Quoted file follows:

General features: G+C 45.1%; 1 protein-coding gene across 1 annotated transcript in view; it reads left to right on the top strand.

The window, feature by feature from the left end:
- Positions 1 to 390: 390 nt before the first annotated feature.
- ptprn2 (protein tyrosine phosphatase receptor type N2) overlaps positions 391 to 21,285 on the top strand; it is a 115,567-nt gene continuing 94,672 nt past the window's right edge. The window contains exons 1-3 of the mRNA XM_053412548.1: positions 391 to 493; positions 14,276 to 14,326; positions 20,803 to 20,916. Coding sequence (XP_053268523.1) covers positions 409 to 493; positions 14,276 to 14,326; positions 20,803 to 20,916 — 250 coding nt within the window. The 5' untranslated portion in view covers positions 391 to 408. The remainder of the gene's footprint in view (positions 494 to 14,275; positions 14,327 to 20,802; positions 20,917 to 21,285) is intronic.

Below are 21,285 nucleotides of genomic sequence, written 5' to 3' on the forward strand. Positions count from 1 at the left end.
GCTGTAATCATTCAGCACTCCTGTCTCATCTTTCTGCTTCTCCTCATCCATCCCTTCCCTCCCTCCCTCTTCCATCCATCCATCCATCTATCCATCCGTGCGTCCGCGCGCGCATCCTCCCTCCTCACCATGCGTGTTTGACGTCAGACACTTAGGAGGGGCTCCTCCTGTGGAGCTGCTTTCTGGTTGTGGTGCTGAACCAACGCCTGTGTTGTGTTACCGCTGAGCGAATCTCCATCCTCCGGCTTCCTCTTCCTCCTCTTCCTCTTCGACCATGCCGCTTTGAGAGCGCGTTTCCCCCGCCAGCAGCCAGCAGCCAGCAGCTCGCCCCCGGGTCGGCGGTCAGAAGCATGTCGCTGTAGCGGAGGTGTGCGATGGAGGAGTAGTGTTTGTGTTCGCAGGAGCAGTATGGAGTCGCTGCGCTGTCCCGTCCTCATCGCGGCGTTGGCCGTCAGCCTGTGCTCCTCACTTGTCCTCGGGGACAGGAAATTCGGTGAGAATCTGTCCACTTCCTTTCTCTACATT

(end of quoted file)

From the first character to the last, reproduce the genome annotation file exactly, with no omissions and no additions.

General features: G+C 45.1%; 1 protein-coding gene across 1 annotated transcript in view; it reads left to right on the top strand.

The window, feature by feature from the left end:
- Positions 1 to 390: 390 nt before the first annotated feature.
- ptprn2 (protein tyrosine phosphatase receptor type N2) overlaps positions 391 to 21,285 on the top strand; it is a 115,567-nt gene continuing 94,672 nt past the window's right edge. The window contains exons 1-3 of the mRNA XM_053412548.1: positions 391 to 493; positions 14,276 to 14,326; positions 20,803 to 20,916. Coding sequence (XP_053268523.1) covers positions 409 to 493; positions 14,276 to 14,326; positions 20,803 to 20,916 — 250 coding nt within the window. The 5' untranslated portion in view covers positions 391 to 408. The remainder of the gene's footprint in view (positions 494 to 14,275; positions 14,327 to 20,802; positions 20,917 to 21,285) is intronic.

Below are 21,285 nucleotides of genomic sequence, written 5' to 3' on the forward strand. Positions count from 1 at the left end.
GCTGTAATCATTCAGCACTCCTGTCTCATCTTTCTGCTTCTCCTCATCCATCCCTTCCCTCCCTCCCTCTTCCATCCATCCATCCATCTATCCATCCGTGCGTCCGCGCGCGCATCCTCCCTCCTCACCATGCGTGTTTGACGTCAGACACTTAGGAGGGGCTCCTCCTGTGGAGCTGCTTTCTGGTTGTGGTGCTGAACCAACGCCTGTGTTGTGTTACCGCTGAGCGAATCTCCATCCTCCGGCTTCCTCTTCCTCCTCTTCCTCTTCGACCATGCCGCTTTGAGAGCGCGTTTCCCCCGCCAGCAGCCAGCAGCCAGCAGCTCGCCCCCGGGTCGGCGGTCAGAAGCATGTCGCTGTAGCGGAGGTGTGCGATGGAGGAGTAGTGTTTGTGTTCGCAGGAGCAGTATGGAGTCGCTGCGCTGTCCCGTCCTCATCGCGGCGTTGGCCGTCAGCCTGTGCTCCTCACTTGTCCTCGGGGACAGGAAATTCGGTGAGAATCTGTCCACTTCCTTTCTCTACATT